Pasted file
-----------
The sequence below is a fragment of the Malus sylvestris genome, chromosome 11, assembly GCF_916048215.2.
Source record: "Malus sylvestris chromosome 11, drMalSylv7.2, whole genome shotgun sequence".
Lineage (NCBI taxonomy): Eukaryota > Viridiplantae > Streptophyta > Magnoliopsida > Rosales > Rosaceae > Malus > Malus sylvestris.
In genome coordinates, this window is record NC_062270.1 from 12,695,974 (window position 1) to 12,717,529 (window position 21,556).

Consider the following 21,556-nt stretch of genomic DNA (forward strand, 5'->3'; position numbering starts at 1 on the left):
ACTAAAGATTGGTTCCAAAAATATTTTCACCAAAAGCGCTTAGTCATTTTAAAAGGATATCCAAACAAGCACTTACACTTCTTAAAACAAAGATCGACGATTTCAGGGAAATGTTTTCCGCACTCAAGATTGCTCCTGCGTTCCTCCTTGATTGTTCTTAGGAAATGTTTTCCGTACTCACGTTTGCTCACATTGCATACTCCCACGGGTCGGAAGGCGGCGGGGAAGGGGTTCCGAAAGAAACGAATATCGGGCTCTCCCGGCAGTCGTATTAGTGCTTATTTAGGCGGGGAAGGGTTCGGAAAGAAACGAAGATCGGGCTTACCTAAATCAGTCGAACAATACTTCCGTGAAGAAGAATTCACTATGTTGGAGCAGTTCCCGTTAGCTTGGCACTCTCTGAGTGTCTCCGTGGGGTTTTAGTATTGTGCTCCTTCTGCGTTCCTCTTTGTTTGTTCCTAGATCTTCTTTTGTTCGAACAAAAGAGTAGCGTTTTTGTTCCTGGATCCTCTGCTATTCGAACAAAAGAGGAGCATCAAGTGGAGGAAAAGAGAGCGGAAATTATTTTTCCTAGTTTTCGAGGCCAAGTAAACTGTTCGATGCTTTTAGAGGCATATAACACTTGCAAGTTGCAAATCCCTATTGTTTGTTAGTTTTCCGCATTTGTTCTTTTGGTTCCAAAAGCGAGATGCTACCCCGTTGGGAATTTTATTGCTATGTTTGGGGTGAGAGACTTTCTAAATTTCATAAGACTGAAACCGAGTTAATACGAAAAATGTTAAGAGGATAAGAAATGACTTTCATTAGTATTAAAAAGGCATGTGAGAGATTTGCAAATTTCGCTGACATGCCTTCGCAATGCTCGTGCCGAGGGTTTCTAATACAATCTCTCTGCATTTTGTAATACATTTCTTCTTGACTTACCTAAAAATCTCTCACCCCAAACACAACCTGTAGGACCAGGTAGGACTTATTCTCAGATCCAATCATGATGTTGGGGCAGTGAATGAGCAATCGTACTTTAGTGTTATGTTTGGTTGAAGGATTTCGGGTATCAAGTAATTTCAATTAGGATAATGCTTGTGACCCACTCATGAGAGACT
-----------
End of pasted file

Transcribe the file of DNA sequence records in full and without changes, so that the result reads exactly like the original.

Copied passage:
The sequence below is a fragment of the Malus sylvestris genome, chromosome 11, assembly GCF_916048215.2.
Source record: "Malus sylvestris chromosome 11, drMalSylv7.2, whole genome shotgun sequence".
Lineage (NCBI taxonomy): Eukaryota > Viridiplantae > Streptophyta > Magnoliopsida > Rosales > Rosaceae > Malus > Malus sylvestris.
In genome coordinates, this window is record NC_062270.1 from 12,695,974 (window position 1) to 12,717,529 (window position 21,556).

Consider the following 21,556-nt stretch of genomic DNA (forward strand, 5'->3'; position numbering starts at 1 on the left):
ACTAAAGATTGGTTCCAAAAATATTTTCACCAAAAGCGCTTAGTCATTTTAAAAGGATATCCAAACAAGCACTTACACTTCTTAAAACAAAGATCGACGATTTCAGGGAAATGTTTTCCGCACTCAAGATTGCTCCTGCGTTCCTCCTTGATTGTTCTTAGGAAATGTTTTCCGTACTCACGTTTGCTCACATTGCATACTCCCACGGGTCGGAAGGCGGCGGGGAAGGGGTTCCGAAAGAAACGAATATCGGGCTCTCCCGGCAGTCGTATTAGTGCTTATTTAGGCGGGGAAGGGTTCGGAAAGAAACGAAGATCGGGCTTACCTAAATCAGTCGAACAATACTTCCGTGAAGAAGAATTCACTATGTTGGAGCAGTTCCCGTTAGCTTGGCACTCTCTGAGTGTCTCCGTGGGGTTTTAGTATTGTGCTCCTTCTGCGTTCCTCTTTGTTTGTTCCTAGATCTTCTTTTGTTCGAACAAAAGAGTAGCGTTTTTGTTCCTGGATCCTCTGCTATTCGAACAAAAGAGGAGCATCAAGTGGAGGAAAAGAGAGCGGAAATTATTTTTCCTAGTTTTCGAGGCCAAGTAAACTGTTCGATGCTTTTAGAGGCATATAACACTTGCAAGTTGCAAATCCCTATTGTTTGTTAGTTTTCCGCATTTGTTCTTTTGGTTCCAAAAGCGAGATGCTACCCCGTTGGGAATTTTATTGCTATGTTTGGGGTGAGAGACTTTCTAAATTTCATAAGACTGAAACCGAGTTAATACGAAAAATGTTAAGAGGATAAGAAATGACTTTCATTAGTATTAAAAAGGCATGTGAGAGATTTGCAAATTTCGCTGACATGCCTTCGCAATGCTCGTGCCGAGGGTTTCTAATACAATCTCTCTGCATTTTGTAATACATTTCTTCTTGACTTACCTAAAAATCTCTCACCCCAAACACAACCTGTAGGACCAGGTAGGACTTATTCTCAGATCCAATCATGATGTTGGGGCAGTGAATGAGCAATCGTACTTTAGTGTTATGTTTGGTTGAAGGATTTCGGGTATCAAGTAATTTCAATTAGGATAATGCTTGTGACCCACTCATGAGAGACT